Besides that, mechanically the game is…unorthodox. It has a couple of elements that I’ve never seen before, like a random creature generator. Every creature you face is different, because all of their natures are determined by a series of die rolls. One time we faced a mammalian creature, which was also armored and lycanthropic. We called it the “weremadillo,” and it put up quite a fight. Then there is also the banding mechanic, where players can buddy up and move as a unit. This is basically necessary if you want to have any success against stronger monsters, making this one of the most cooperative games I’ve ever played.

Besides that there are a lot of little bits that aren’t very polished. A LOT in this game is determined by random mechanics, but the rules don’t give any indication precisely how you should. I mean, it’s obvious with the piles of d6’s in the box that rolling dice is the way to go, but it’s interesting that this is never explicitly mentioned. It requires the players to make a couple of intuitive leaps for the game to function. The rulebook makes it look pretty tough as well, since it’s sequenced in kind of a weird way and uses that Avalon Hill method of notation, using decimals for specific items. Besides that, the various kinds of die rolls are d2’s, d3’s, and even d*’s, which are basically a coin flip. These can all be performed with the d6’s in the box, but it’s still a strange system.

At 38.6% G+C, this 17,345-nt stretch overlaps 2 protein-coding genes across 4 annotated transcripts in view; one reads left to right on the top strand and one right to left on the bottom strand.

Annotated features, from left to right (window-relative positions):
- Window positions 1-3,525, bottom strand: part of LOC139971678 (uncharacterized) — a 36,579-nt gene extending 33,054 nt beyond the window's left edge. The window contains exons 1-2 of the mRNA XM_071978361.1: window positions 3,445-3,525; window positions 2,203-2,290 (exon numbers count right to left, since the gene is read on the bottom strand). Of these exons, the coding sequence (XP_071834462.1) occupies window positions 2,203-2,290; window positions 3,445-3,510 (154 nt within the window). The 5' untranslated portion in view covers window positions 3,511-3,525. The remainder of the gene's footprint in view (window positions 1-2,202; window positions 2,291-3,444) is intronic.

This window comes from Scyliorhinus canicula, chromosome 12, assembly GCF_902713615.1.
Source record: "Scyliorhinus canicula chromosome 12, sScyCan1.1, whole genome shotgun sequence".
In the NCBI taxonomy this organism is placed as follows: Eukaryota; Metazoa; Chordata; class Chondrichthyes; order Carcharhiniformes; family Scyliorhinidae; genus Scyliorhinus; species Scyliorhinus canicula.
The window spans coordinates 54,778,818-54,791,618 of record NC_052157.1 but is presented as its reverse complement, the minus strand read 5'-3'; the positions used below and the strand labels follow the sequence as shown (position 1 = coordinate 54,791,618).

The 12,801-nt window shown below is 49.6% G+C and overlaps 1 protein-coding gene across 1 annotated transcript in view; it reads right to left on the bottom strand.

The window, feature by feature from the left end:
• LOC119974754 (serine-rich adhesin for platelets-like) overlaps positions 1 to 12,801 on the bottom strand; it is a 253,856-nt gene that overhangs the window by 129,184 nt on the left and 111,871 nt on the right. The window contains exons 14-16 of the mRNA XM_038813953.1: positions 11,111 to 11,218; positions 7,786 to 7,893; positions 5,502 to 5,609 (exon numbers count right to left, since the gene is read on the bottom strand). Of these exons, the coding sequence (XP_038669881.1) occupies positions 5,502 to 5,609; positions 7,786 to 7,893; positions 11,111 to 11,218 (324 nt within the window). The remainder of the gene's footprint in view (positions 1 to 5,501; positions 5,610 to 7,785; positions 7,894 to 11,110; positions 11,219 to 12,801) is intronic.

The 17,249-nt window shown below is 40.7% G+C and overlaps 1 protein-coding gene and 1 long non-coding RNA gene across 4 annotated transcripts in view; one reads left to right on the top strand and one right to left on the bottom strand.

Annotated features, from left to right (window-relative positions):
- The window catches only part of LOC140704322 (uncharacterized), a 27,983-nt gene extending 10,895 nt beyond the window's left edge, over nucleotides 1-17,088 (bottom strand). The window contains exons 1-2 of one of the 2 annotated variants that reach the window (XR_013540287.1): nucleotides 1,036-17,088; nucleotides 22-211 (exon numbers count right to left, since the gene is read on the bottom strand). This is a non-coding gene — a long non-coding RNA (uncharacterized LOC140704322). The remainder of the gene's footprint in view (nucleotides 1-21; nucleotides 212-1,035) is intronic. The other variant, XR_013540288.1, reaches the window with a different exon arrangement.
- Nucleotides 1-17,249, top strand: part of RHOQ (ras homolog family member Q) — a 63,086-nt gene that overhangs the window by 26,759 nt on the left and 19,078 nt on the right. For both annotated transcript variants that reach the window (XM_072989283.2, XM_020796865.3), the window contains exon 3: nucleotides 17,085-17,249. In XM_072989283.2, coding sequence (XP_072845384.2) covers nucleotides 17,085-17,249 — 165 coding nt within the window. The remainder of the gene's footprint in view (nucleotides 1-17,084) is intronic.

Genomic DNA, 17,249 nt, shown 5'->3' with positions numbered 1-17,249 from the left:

All that to say, Shadows of Malice resists easy explanation. It also has a very abstract look, with no flavor text or real illustrations to speak of, making it kind of a hard sell for adventure game fans. As I staggered through my explanation, I felt distinctly guilty for dragging my friends into a long experience that seemed like it wouldn’t take off. But we soldiered on all the same.